Right after finishing the design for lpc1768_poe, I wanted to actually do a quick simple board. Wanting to do another BGA board, I decided to use up the last two MK66FN2M0VMD18 I had lying around. Since it has a 1mm pitch, it was feasible to route using OSH Park’s 2-layer process. It also has USB HS and SDHC, perfect for a rubber ducky. Thus, the project began.


There’s not much to say about the schematic, it’s among the simplest boards I’ve done. While the USB FS peripheral needs 33Ω series resistors, I couldn’t find any information in the reference manual or datasheet for USB HS and just used a direct connection like the FRDM-K66F. Since I don’t like the KiCad schematic symbol for the TVS diode array, I used individual TVS diodes. Interestingly, the MK66F has an internal 3.3V regulator that’s capable of powering the entire chip, so I used it. In hindsight, it might be undersized for some SD cards.

Layout was quite a fun challenge. Thankfully, the MK66F has all of its VDD and GND pins in the center which made power routing easy. The rest of the connections could be grouped into different sides of the package, making routing those similarly simple. Like the Pi Pico, the 90Ω differential USB trace had to be quite wide since it was 2 layers. I length matched all of the SDHC traces with those squiggles. To keep the board small, I had to cover the Tag-Connect holes with the SD card holder. I ended up soldering wires to the Tag-Connect pads for development.


While the MK66F is supported in Zephyr, like most microcontrollers, it isn’t fully supported. Specifically, there was no USB HS nor SDHC support. Thankfully, getting both working wasn’t too bad.

For USB HS, I started by looking at the register map in the reference manual and existing Zephyr NXP USB drivers. To my pleasant surprise, Zephyr already has a USB HS driver for the i.MX RT chips which has the same register map as the MK66F. They both use EHCI which appears to be a standard specification for the USB register map. After adding the appropriate DTS definition, adapting some soc.c code into my own board.c, and patching Zephyr a bit I had it almost working. At first, enabling USB dropped VDD to ~2.5V, which was strange since I measured the supply current to be ~60mA. Turns out I had to disable the internal regulator’s inrush current limit. Next, all of my setup packets were coming in as all 0s, which disabling the MPU fixed. I’ll properly set up the MPU one day, maybe. After that, it worked! Once Zephyr 3.7.0 comes out, I’ll have to make some minor updates to switch to the new UDC and USBPHY drivers.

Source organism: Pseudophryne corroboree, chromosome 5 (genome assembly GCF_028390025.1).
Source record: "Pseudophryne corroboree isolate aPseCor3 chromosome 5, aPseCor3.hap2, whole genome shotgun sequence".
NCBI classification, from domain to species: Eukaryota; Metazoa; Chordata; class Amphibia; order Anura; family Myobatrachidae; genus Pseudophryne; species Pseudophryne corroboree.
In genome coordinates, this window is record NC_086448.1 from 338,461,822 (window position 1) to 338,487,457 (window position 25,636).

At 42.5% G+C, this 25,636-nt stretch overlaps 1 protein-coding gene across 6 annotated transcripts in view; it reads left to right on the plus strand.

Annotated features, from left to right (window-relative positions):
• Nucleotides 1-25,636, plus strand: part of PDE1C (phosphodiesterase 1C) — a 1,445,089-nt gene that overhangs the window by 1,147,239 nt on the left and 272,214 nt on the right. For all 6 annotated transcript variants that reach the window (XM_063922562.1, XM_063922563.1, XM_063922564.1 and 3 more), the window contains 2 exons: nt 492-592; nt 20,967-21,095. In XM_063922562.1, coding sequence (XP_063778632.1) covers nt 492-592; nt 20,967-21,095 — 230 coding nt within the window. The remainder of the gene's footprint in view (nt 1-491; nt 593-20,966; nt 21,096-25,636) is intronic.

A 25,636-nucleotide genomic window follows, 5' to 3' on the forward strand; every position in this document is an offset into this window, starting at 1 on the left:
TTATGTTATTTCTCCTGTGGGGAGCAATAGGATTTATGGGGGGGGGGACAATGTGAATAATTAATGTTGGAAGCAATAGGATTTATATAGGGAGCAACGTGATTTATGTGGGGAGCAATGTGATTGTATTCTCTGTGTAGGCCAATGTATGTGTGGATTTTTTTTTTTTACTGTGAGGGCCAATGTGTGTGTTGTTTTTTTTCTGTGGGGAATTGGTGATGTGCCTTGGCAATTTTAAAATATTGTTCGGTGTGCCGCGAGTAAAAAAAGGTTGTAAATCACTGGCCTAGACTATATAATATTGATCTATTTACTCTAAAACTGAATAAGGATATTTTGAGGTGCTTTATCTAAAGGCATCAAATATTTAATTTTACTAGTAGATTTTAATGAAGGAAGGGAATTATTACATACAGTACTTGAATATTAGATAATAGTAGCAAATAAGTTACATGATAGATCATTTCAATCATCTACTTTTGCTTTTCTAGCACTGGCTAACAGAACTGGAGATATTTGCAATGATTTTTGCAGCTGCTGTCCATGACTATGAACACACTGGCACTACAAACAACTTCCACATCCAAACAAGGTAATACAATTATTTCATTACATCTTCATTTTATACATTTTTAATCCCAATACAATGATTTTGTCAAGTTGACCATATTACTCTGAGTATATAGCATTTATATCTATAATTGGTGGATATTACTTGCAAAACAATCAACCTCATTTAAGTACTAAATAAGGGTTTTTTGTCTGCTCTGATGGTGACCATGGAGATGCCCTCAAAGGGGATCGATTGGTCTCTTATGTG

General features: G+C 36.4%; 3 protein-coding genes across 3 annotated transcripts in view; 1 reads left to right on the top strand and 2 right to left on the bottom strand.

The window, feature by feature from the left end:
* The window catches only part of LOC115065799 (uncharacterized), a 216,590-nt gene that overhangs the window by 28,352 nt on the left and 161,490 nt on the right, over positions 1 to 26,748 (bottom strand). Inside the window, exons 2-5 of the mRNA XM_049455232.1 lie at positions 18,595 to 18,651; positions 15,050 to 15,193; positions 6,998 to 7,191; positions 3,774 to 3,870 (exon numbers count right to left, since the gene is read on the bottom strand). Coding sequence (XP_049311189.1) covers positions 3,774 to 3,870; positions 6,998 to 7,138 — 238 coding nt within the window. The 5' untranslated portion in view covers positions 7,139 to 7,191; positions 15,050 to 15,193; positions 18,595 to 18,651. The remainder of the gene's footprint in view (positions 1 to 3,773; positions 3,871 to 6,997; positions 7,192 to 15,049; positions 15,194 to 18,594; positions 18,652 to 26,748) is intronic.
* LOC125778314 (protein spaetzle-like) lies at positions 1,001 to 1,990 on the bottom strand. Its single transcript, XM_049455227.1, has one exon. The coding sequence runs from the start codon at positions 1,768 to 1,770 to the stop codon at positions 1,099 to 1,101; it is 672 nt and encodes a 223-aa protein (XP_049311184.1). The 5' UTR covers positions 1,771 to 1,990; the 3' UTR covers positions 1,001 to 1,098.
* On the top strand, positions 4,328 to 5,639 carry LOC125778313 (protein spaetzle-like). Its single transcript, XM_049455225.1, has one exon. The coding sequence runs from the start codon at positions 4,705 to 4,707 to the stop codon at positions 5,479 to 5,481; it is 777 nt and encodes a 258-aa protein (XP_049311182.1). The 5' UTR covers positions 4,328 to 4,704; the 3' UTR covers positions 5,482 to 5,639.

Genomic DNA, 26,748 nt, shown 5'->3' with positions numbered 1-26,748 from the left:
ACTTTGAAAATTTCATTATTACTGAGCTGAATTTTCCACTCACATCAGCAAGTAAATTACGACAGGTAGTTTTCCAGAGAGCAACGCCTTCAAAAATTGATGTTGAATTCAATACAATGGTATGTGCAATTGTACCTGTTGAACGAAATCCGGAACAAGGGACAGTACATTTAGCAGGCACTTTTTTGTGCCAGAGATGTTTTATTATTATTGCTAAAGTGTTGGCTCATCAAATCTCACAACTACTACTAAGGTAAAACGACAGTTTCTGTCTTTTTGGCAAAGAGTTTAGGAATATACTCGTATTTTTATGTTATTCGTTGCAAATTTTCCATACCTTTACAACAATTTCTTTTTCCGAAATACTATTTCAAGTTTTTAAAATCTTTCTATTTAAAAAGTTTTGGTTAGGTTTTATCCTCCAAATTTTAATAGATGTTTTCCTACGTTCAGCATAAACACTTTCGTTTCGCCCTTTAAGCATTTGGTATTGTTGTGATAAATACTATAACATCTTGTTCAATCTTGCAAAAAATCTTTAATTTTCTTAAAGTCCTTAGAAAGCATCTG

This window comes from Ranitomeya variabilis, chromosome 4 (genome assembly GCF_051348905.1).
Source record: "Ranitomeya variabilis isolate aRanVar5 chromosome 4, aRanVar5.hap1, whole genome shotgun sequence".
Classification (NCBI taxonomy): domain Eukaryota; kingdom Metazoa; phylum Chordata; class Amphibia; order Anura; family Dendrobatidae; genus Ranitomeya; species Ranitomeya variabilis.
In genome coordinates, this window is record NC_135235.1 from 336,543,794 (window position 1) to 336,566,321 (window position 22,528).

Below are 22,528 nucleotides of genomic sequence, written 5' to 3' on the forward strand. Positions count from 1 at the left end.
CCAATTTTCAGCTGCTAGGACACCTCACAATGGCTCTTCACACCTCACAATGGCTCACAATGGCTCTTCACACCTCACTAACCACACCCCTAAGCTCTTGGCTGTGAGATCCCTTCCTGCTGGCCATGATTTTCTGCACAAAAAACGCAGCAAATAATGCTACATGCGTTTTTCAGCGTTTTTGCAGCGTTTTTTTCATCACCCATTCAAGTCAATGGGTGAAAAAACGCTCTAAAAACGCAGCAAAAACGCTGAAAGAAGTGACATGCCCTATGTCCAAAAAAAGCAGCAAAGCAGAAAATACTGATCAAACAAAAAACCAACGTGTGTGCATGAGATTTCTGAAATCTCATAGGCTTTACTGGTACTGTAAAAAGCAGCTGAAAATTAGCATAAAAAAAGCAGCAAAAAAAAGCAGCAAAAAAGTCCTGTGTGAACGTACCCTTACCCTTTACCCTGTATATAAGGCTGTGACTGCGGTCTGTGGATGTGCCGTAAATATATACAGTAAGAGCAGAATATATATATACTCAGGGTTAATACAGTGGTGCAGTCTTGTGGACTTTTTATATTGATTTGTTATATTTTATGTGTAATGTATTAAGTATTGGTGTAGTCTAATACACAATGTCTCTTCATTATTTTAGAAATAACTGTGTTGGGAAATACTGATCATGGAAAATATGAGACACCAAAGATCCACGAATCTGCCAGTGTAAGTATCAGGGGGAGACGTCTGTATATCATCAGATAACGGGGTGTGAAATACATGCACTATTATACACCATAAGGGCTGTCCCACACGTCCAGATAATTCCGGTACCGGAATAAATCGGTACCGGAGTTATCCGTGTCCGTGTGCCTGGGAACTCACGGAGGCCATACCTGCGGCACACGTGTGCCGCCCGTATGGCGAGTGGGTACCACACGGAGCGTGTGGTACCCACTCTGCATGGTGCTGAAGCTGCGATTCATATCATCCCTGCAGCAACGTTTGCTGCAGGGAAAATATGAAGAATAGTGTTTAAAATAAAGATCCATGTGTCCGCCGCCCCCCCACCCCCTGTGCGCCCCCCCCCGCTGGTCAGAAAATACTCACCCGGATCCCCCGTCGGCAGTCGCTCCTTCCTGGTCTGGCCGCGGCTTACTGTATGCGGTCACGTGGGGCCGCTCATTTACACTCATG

For SDHC, I ended up having to write the driver myself. Looking at the existing Zephyr NXP SDHC drivers, they’re mainly glue code to hal_nxp drivers as is the case for many Zephyr drivers. Turns out hal_nxp also has the SDHC driver for MK66F, I simply needed to write the glue code. NXP’s drivers are very well written, the glue code was quite similar to the existing drivers. The driver works well, I’ll list off issues I found with various SD cards I tested with.

  • PNY 32GB - works perfectly every time
  • Patriot 16GB - doesn’t response to CMD0, even when disabling DAT3 detection
  • Generic 128MB - intermittent mount failure
    • 3.3V rail appears very stable, unlikely a regulator issue
    • Lowering clock speed to 25MHz helps
    • Data read request fails, not the initial command requests
    • On reset, OCR never exits busy state

After writing the drivers, I tried my fakeusbdrive app which pretends to be a 64GB USB drive. By hardcoding the right sectors, it appears to have a legitimate FAT32 file system which adds to the illusion. When I initially tried it on a microcontroller with USB FS, it took a long time to mount. With this board, it now mounts on Windows and Linux almost instantly. macOS is strange, it takes roughly the same amount of time to mount. Next I tried the mass storage example, but surprisingly the read and write speeds weren’t much better than SPI, if at all. Since both 25MHz and 50MHz achieved the same transfer speeds, I believe it’s a Zephyr issue. Still, good to see it working. Overall, I’d call this project a success!